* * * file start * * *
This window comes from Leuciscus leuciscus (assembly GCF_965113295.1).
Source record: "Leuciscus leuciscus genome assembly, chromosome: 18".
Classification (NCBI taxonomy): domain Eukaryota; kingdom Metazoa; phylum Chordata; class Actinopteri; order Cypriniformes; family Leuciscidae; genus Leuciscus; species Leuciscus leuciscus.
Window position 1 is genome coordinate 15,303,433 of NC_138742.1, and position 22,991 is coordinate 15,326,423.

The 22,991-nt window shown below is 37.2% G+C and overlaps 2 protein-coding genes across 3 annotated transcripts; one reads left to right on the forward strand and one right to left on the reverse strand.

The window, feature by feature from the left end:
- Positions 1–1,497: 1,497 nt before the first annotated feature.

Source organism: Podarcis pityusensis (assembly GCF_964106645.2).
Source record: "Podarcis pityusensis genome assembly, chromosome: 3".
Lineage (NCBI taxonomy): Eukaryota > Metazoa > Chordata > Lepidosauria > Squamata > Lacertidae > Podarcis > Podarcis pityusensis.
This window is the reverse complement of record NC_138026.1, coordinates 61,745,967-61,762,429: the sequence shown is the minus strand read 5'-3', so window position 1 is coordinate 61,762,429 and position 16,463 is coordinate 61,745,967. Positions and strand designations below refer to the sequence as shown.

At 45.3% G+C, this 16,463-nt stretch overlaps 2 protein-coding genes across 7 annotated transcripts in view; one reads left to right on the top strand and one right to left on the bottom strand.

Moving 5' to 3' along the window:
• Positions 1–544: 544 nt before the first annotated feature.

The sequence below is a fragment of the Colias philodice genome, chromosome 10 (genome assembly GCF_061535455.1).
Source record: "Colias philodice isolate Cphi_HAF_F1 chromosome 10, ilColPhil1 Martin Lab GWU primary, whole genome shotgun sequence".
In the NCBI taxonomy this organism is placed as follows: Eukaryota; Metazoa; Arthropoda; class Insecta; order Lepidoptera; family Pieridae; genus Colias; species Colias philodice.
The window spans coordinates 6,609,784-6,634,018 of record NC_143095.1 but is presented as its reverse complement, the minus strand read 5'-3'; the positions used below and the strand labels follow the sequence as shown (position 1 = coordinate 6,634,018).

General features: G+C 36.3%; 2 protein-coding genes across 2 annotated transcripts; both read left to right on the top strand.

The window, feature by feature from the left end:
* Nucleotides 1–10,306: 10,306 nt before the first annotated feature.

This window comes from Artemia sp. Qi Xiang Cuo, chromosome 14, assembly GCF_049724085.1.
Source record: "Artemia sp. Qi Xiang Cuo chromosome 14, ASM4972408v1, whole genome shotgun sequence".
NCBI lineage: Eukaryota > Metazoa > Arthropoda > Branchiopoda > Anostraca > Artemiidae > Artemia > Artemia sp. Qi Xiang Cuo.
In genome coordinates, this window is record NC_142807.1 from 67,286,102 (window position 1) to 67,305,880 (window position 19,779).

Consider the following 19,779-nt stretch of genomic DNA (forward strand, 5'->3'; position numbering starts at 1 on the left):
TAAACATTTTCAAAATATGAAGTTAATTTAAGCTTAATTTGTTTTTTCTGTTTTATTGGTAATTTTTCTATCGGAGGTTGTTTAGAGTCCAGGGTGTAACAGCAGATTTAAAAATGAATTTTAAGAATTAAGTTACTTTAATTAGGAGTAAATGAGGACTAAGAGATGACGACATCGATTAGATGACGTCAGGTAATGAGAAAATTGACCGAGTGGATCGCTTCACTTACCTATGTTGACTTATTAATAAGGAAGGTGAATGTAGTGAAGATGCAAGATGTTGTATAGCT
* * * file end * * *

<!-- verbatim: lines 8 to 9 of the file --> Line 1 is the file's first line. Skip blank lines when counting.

Source organism: Podarcis pityusensis (assembly GCF_964106645.2).
Source record: "Podarcis pityusensis genome assembly, chromosome: 3".